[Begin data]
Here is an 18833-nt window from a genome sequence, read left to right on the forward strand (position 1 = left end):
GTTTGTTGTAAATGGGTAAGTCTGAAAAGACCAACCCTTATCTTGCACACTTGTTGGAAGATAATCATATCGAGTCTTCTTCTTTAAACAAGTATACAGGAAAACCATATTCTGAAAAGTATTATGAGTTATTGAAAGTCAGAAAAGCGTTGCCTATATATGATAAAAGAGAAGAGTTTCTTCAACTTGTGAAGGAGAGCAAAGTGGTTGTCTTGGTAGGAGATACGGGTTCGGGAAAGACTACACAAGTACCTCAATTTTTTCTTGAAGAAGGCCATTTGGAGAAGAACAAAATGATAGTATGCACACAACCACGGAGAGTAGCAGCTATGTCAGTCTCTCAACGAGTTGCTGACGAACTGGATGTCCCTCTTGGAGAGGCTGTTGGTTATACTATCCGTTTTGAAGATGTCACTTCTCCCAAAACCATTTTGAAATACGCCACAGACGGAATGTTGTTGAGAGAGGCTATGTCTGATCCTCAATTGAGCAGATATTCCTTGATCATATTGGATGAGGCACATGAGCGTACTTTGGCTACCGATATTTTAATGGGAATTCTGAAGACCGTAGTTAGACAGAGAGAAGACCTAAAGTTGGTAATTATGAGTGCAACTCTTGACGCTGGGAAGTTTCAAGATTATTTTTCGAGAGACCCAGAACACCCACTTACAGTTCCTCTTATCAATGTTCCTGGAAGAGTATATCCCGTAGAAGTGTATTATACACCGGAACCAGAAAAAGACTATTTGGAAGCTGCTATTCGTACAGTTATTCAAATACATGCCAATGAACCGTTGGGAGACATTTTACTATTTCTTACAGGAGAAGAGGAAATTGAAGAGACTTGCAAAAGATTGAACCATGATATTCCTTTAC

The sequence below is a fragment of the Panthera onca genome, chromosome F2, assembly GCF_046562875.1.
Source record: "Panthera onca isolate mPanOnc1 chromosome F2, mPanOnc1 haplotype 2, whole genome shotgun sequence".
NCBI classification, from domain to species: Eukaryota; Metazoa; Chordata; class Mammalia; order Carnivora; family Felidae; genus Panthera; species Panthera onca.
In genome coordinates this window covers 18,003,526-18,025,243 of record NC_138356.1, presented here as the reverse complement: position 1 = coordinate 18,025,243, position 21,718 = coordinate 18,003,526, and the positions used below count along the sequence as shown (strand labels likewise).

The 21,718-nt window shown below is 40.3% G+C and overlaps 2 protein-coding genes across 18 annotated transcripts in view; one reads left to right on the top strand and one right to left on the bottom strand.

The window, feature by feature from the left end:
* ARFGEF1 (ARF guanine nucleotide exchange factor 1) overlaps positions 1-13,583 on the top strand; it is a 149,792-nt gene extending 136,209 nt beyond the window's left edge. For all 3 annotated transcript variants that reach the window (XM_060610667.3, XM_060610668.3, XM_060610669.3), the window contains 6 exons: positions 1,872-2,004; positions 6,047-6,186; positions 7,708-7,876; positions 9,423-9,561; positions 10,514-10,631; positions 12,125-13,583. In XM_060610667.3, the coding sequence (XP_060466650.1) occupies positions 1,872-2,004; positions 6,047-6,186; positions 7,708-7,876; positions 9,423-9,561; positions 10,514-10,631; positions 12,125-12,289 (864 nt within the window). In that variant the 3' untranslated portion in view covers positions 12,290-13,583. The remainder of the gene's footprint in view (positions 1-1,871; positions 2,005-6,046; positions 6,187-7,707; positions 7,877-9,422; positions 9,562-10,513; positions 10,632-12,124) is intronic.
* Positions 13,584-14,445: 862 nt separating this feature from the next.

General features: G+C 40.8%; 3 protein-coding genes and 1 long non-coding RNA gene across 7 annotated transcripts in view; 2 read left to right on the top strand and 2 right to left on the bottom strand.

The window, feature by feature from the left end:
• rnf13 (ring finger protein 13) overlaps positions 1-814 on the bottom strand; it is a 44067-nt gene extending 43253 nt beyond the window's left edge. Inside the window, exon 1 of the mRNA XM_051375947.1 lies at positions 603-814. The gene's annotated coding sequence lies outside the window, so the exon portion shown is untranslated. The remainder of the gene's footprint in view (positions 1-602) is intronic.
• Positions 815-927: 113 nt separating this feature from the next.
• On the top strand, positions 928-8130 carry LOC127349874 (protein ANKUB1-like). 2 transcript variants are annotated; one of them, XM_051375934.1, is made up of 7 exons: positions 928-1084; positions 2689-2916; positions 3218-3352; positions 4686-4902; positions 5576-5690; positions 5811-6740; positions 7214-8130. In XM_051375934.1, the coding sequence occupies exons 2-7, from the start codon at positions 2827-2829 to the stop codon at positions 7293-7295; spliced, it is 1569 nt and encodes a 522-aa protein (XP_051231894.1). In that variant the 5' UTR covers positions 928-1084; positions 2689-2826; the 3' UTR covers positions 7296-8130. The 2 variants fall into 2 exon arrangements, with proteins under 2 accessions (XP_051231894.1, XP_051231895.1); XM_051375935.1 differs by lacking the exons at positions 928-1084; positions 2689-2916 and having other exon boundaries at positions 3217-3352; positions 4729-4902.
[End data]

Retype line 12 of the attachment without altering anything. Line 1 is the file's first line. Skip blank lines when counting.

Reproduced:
The window, feature by feature from the left end: